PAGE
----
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10/11/10
19:31:55
1
20
CS 61B:
Lecture 20
Wednesday, October 13, 2010
Today’s reading:
ASYMPTOTIC ANALYSIS (bounds on running time or memory)
===================
Suppose an algorithm for processing a retail store’s inventory takes:
 10,000 milliseconds to read the initial inventory from disk, and then
 10 milliseconds to process each transaction (items acquired or sold).
Processing n transactions takes (10,000 + 10 n) ms.
Even though 10,000 >> 10,
we sense that the "10 n" term will be more important if the number of
transactions is very large.
We also know that these coefficients will change if we buy a faster computer or
disk drive, or use a different language or compiler.
We want a way to express
the speed of an algorithm independently of a specific implementation on a
specific machinespecifically, we want to ignore constant factors (which get
smaller and smaller as technology improves).
BigOh Notation (upper bounds on a function’s growth)

We use BigOh notation to say how slowly code might run as its input grows.
Let n be the size of a program’s _input_ (in bits or data words or whatever).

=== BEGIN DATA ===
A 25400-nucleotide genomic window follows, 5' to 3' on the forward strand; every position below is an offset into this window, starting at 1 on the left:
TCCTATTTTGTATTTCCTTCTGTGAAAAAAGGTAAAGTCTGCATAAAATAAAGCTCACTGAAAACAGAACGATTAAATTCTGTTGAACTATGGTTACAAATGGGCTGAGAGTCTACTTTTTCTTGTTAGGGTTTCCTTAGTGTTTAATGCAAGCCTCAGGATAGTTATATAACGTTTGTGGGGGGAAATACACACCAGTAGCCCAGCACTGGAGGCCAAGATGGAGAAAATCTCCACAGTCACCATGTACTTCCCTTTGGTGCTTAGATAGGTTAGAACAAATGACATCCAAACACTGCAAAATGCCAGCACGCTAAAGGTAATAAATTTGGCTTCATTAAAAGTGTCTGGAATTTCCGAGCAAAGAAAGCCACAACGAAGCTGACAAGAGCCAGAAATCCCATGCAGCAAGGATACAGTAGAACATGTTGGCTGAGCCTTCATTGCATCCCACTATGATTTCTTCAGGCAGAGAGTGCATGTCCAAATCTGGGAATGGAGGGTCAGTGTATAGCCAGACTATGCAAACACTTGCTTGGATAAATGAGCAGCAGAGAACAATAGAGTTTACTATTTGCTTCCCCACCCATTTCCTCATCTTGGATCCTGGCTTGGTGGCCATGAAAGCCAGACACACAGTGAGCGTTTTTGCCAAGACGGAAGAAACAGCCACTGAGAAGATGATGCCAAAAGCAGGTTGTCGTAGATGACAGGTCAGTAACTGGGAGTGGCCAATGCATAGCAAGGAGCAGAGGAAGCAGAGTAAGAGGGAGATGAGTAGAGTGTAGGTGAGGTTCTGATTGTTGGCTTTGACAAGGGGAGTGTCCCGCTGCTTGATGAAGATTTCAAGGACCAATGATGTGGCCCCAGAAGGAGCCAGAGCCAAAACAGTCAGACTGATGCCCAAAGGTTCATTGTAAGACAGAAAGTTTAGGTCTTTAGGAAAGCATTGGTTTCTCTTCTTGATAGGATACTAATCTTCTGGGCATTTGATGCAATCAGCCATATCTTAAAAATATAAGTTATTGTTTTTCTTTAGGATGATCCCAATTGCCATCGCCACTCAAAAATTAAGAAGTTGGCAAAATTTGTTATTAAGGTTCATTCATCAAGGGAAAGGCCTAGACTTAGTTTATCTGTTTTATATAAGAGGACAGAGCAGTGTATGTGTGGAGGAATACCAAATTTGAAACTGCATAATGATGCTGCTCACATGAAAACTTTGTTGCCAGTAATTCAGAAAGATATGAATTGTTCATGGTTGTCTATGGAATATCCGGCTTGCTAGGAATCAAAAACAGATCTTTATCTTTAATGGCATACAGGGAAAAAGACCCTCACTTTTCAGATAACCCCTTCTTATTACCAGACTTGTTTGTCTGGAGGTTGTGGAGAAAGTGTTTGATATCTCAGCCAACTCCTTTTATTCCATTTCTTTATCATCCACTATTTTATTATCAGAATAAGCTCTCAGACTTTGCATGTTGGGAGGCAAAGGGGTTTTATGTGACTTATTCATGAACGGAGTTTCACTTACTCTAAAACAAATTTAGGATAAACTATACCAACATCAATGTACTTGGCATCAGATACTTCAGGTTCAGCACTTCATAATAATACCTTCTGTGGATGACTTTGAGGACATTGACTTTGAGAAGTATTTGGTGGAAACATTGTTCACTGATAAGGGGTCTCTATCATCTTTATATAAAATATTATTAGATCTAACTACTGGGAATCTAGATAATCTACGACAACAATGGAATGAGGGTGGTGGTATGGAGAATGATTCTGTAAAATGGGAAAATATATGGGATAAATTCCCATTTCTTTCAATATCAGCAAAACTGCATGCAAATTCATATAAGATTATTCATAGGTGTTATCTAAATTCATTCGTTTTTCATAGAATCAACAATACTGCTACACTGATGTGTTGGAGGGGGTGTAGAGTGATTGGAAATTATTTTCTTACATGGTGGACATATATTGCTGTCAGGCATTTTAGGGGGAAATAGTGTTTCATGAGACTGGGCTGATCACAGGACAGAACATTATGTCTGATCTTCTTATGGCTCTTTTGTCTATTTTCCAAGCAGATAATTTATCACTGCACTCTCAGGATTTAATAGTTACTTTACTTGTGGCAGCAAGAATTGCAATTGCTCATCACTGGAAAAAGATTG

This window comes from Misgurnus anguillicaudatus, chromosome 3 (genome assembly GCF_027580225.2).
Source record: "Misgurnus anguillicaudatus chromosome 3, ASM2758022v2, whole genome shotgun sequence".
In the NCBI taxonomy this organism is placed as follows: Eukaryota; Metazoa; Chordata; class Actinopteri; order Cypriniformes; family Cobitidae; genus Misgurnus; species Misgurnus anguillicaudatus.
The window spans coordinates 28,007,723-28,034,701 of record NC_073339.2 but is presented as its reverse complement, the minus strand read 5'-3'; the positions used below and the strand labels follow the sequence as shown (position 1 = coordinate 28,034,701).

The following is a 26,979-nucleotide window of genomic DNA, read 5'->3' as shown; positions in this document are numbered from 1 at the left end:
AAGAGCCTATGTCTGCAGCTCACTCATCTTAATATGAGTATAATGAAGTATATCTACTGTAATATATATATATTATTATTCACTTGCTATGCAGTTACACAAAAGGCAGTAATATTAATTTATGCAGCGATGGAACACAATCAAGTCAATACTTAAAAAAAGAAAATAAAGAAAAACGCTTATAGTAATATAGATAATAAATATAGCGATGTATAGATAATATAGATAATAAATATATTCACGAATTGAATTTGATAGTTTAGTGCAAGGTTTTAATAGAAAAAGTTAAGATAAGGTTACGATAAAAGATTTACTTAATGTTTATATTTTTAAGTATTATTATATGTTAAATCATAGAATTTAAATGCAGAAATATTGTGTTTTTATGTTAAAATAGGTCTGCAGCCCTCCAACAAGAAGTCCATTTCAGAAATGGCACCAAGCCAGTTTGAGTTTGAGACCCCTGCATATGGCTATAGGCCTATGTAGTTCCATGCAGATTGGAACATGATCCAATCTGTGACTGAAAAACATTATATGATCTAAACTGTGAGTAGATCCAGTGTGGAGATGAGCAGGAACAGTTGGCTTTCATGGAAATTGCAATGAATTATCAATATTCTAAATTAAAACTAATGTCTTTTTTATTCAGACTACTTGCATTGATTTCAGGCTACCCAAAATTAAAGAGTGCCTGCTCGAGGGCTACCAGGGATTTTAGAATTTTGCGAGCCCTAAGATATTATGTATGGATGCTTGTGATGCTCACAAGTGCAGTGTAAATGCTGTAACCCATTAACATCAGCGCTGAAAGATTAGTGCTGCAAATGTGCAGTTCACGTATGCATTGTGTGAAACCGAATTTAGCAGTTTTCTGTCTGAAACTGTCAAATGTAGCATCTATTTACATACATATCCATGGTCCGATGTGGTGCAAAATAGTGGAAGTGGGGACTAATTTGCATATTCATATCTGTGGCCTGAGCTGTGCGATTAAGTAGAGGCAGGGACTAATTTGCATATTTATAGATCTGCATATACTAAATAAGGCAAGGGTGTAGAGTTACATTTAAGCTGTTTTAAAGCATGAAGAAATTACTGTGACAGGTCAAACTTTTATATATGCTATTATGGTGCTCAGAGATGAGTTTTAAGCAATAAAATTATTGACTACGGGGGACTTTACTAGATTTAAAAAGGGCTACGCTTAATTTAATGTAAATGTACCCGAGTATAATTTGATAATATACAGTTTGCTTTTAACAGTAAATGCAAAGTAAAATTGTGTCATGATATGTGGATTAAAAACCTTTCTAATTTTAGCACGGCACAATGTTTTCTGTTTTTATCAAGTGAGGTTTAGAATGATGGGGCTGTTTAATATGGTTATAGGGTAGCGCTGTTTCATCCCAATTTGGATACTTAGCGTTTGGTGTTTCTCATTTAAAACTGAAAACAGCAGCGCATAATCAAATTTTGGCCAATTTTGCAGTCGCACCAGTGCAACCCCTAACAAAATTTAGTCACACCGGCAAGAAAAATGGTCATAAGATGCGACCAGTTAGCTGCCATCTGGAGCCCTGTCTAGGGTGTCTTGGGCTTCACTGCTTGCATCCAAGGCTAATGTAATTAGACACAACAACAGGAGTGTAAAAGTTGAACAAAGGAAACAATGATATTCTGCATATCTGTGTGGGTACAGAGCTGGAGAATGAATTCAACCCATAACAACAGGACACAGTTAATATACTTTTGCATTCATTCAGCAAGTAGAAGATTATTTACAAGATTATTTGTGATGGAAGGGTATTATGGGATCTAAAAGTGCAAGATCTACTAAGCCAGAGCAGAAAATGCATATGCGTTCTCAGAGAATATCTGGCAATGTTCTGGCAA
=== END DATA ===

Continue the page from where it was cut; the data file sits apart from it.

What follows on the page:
Let T(n) be a function.
For now, T(n) is precisely equal to the algorithm’s
running time, given an input of size n (usually a complicated expression).
Let f(n) be another functionpreferably a simple function like f(n) = n.
We say that T(n) is in O( f(n) )
IF AND ONLY IF
T(n) <= c f(n)
WHENEVER n IS BIG, FOR SOME LARGE CONSTANT c.
*
HOW BIG IS "BIG"?
Big enough to make T(n) fit under c f(n).
*
HOW LARGE IS c?
Large enough to make T(n) fit under c f(n).
EXAMPLE:
Inventory

Let’s consider the function T(n) = 10,000 + 10 n, from our example above.
Let’s try out f(n) = n, because it’s simple.
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This note was uploaded on 01/10/2012 for the course CS 61B taught by Professor Canny during the Fall '01 term at University of California, Berkeley.
 Fall '01
 Canny
 Data Structures

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